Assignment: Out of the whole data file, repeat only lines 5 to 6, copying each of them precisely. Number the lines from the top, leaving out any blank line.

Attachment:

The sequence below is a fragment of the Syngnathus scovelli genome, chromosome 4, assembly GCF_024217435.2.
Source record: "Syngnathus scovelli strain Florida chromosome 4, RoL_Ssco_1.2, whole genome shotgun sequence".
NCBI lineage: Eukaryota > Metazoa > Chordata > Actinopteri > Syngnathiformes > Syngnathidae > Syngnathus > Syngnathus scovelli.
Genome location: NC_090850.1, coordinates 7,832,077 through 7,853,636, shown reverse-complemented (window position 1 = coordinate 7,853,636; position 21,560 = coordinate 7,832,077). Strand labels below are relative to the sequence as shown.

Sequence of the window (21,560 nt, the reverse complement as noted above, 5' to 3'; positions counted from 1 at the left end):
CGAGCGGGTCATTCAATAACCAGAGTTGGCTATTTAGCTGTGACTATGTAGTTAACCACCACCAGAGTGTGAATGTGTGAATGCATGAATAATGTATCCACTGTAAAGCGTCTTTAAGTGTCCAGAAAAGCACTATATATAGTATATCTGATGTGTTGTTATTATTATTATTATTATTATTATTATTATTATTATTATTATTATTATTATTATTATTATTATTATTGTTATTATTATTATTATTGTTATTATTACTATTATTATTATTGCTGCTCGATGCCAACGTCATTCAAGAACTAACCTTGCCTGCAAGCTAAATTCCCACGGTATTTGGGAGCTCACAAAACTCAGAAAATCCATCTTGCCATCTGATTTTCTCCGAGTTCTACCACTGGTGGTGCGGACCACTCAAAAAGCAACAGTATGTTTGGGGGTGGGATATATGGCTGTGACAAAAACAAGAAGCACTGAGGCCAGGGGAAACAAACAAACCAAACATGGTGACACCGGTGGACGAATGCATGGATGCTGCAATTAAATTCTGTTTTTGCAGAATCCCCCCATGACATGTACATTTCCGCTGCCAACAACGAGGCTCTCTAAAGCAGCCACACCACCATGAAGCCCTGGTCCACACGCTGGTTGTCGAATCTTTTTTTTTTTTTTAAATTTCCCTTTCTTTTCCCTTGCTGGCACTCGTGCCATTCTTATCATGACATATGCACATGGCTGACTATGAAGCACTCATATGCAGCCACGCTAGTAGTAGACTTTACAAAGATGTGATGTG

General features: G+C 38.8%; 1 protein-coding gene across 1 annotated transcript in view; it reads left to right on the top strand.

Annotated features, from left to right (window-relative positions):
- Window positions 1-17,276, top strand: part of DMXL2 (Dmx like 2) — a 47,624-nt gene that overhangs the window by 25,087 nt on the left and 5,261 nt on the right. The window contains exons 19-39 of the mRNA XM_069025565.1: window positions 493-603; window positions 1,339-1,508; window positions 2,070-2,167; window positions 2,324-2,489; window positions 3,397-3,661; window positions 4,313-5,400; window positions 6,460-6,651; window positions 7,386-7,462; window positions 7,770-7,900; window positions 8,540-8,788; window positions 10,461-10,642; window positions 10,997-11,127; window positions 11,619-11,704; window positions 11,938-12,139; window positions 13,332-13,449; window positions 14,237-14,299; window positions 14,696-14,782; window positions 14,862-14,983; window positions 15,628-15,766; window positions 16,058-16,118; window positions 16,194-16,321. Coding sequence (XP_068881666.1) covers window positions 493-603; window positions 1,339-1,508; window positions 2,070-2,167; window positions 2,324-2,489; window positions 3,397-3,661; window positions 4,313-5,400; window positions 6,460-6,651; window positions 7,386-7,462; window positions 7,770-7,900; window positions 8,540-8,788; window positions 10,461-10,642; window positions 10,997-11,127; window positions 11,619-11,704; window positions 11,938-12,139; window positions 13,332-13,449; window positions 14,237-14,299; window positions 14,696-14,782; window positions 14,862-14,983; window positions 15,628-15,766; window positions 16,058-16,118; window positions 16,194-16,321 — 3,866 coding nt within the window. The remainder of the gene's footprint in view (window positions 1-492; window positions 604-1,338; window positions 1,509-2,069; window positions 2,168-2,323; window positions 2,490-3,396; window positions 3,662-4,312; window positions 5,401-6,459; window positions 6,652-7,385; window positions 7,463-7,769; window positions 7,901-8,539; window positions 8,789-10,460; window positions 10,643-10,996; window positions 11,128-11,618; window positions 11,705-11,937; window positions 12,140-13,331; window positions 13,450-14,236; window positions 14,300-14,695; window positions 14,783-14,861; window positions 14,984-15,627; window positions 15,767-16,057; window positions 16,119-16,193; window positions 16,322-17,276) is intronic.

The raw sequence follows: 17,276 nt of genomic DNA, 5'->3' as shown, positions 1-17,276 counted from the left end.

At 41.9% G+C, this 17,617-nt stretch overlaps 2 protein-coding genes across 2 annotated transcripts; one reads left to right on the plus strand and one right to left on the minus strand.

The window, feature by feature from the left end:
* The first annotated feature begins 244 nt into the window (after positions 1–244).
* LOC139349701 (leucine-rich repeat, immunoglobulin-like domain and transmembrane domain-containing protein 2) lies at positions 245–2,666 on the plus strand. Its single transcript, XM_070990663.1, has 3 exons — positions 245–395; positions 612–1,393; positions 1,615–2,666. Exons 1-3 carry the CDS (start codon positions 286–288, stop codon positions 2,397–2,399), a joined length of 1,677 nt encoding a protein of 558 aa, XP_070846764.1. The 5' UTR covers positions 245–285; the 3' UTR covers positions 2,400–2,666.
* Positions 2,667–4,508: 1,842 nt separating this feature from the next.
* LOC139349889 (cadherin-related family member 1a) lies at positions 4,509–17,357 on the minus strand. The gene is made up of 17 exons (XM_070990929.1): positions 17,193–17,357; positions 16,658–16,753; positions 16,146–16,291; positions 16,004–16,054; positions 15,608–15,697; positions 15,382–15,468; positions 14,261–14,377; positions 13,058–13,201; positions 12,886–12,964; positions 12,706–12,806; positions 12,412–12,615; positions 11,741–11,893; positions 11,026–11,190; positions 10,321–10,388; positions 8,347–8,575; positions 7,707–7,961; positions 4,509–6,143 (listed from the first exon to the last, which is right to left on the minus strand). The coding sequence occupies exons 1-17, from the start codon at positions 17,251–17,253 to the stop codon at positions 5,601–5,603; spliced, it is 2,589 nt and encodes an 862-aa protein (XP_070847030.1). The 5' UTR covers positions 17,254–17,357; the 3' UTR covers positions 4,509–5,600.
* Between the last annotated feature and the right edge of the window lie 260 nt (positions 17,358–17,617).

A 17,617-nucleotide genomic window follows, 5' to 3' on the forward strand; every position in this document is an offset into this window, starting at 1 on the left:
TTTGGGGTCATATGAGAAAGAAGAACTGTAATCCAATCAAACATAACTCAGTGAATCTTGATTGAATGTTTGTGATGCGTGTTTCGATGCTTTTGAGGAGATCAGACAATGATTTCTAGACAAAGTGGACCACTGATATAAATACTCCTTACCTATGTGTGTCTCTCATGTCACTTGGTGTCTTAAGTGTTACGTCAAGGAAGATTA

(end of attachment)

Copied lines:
Sequence of the window (21,560 nt, the reverse complement as noted above, 5' to 3'; positions counted from 1 at the left end):
CGAGCGGGTCATTCAATAACCAGAGTTGGCTATTTAGCTGTGACTATGTAGTTAACCACCACCAGAGTGTGAATGTGTGAATGCATGAATAATGTATCCACTGTAAAGCGTCTTTAAGTGTCCAGAAAAGCACTATATATAGTATATCTGATGTGTTGTTATTATTATTATTATTATTATTATTATTATTATTATTATTATTATTATTATTATTATTATTATTATTGTTATTATTATTATTATTGTTATTATTACTATTATTATTATTGCTGCTCGATGCCAACGTCATTCAAGAACTAACCTTGCCTGCAAGCTAAATTCCCACGGTATTTGGGAGCTCACAAAACTCAGAAAATCCATCTTGCCATCTGATTTTCTCCGAGTTCTACCACTGGTGGTGCGGACCACTCAAAAAGCAACAGTATGTTTGGGGGTGGGATATATGGCTGTGACAAAAACAAGAAGCACTGAGGCCAGGGGAAACAAACAAACCAAACATGGTGACACCGGTGGACGAATGCATGGATGCTGCAATTAAATTCTGTTTTTGCAGAATCCCCCCATGACATGTACATTTCCGCTGCCAACAACGAGGCTCTCTAAAGCAGCCACACCACCATGAAGCCCTGGTCCACACGCTGGTTGTCGAATCTTTTTTTTTTTTTTAAATTTCCCTTTCTTTTCCCTTGCTGGCACTCGTGCCATTCTTATCATGACATATGCACATGGCTGACTATGAAGCACTCATATGCAGCCACGCTAGTAGTAGACTTTACAAAGATGTGATGTG